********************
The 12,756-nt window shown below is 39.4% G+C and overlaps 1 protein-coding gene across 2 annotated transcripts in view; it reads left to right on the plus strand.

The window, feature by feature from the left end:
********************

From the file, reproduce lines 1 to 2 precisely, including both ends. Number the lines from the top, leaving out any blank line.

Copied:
The 12,756-nt window shown below is 39.4% G+C and overlaps 1 protein-coding gene across 2 annotated transcripts in view; it reads left to right on the plus strand.

The window, feature by feature from the left end: